A new report from the Centre for Aboriginal Economic Policy Research (CAEPR) says Australia is failing to produce effective Indigenous policy.
It comes on the same day as an audit report which revealed the Indigenous Advancement Strategy’s evaluation framework is only in its “early stages” despite the strategy being introduced five years ago.
“In relation to Indigenous affairs policy, the nation has currently reached a dead end,” Neil Westbury and Michael Dillon, authors of the CAEPR paper, said.
They argue that “continuing systemic social, economic and political exclusion” of Indigenous Australians creates a discontinuity between policy objectives and policy outcomes. Such exclusion from “mainstream institutional frameworks” and the pursuit of prejudiced policies harm national unity and the ability to effectively address issues.
“Over the last 30 years, no Australian Government has developed, resourced and effectively implemented a comprehensive overarching long-term policy reform strategy in Indigenous affairs,” argue Westbury and Dillon, who combine a wealth of experience of Indigenous Australia, both inside and outside the public sector.
“Current policy settings are not fit for purpose, and governments appear bereft of ideas or proposals capable of addressing the deep-seated challenges that exist.”
The CAEPR paper suggests the only way to overcome such deep-seated policy failure is through:
- Structural or systemic reform.
- Ongoing engagement with key actors to minimise the risk of loss of influence and to maximise the scope of influence.
- Comprehensive strategy by Indigenous interests aimed at identifying key institutional barriers and institutional locations of Indigenous exclusion.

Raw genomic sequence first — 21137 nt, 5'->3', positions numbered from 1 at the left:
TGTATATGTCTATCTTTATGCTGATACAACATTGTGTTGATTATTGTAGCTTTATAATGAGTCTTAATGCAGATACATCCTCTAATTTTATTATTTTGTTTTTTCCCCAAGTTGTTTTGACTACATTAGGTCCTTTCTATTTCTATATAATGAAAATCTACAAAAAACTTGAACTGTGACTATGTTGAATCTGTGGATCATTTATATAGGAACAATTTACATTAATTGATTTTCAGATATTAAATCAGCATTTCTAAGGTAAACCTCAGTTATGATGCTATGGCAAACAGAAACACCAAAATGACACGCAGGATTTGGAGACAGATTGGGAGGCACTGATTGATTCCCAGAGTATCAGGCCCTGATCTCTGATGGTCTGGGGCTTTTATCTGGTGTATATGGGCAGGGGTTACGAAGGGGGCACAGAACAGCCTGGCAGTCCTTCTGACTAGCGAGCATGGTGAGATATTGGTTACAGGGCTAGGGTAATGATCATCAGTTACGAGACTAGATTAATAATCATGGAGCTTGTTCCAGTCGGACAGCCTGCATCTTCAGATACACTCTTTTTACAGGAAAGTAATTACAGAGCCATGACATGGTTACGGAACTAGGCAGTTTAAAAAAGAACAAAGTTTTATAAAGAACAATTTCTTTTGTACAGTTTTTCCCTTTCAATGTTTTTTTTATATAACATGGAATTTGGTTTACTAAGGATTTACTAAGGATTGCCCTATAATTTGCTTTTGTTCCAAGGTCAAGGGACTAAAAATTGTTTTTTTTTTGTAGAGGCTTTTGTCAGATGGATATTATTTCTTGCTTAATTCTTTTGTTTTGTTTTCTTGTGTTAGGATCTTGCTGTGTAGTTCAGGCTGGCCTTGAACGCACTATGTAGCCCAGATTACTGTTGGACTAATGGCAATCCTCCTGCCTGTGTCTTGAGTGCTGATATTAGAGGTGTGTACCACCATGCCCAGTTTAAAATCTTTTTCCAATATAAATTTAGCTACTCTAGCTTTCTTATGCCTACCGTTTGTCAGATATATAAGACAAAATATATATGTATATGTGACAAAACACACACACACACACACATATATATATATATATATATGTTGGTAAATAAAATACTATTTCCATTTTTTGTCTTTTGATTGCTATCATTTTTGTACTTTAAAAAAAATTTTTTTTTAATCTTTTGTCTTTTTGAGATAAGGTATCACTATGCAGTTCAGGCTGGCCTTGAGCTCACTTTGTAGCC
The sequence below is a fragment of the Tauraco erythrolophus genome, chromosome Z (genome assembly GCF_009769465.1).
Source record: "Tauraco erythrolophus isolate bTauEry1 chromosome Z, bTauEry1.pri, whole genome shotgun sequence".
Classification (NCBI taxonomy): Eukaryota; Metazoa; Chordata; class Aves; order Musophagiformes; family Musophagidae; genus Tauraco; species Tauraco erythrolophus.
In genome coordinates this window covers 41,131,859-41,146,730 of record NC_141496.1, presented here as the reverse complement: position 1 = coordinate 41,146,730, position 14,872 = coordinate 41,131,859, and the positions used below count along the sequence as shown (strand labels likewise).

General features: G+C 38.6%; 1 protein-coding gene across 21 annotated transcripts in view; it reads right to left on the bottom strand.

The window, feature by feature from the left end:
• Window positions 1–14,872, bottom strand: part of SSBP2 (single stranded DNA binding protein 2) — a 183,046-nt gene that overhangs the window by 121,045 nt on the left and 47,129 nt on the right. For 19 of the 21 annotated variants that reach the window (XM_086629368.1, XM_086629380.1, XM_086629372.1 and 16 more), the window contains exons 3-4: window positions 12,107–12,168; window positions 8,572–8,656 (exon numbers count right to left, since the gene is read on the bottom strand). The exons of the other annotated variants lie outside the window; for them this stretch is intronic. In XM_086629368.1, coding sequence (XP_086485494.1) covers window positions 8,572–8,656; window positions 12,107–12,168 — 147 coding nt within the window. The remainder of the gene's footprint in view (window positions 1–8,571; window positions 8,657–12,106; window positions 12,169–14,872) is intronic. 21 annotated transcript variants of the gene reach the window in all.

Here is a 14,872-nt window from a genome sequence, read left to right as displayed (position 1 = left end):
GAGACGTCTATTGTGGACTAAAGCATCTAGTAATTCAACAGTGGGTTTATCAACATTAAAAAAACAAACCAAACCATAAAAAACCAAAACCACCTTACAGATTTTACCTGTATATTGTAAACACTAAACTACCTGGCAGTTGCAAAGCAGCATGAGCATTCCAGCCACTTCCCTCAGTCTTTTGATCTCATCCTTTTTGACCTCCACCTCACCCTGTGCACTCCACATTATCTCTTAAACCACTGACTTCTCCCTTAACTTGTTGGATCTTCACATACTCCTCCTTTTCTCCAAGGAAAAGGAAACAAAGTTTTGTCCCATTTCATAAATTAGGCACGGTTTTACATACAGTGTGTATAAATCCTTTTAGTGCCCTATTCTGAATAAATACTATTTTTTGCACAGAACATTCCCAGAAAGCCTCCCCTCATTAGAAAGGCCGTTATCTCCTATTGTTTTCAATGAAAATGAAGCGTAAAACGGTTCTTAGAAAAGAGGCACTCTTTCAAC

- Implementing sustained long-term policy and political campaigns to have such institutions adjusted, reformed or abolished.
- Developing and sustaining alliances with key mainstream interests to increase the likelihood of success in whichever political strategies they choose.
- Governments arguing that the ongoing failures and inability to recognise the legitimacy of Indigenous voices will continue to damage the national interest.
The scathing assessment of Indigenous policy was released on Tuesday, the same day as a new report from the auditor-general, which seems to confirm their argument.
The audit looked at how effectively the IAS evaluation framework ensures high quality, ethical and inclusive evaluation, to improve outcomes for Indigenous Australians.
The Department of the Prime Minister and Cabinet’s implementation and management of the framework is only partially effective and faced “substantial delays”, ANAO found.
“As the department is still developing procedures to support the application of the IAS evaluation framework, it is too early to assess whether evaluations are being conducted in accordance with the framework,” ANAO said.
The audit made several recommendations, suggesting PM&C use reliable methodology and develop a comprehensive set of procedures to implement the IAS evaluation framework.
It also suggested the department develop structured criteria for assessing significance, contribution and risk and conduct a strategic analysis of gaps in evaluation coverage.
Shadow Ministers Linda Burney and Warren Snowdon criticised the strategy following the audit’s release.
“Indigenous Australians deserve better,” they said.
“The Government is establishing a new agency within the existing department to manage Indigenous programs – but it will take much more than a name change to fix the deep-seated problems with the IAS.”
The Greens and the National Aboriginal Community Controlled Health Organisation also voiced their concerns over the findings.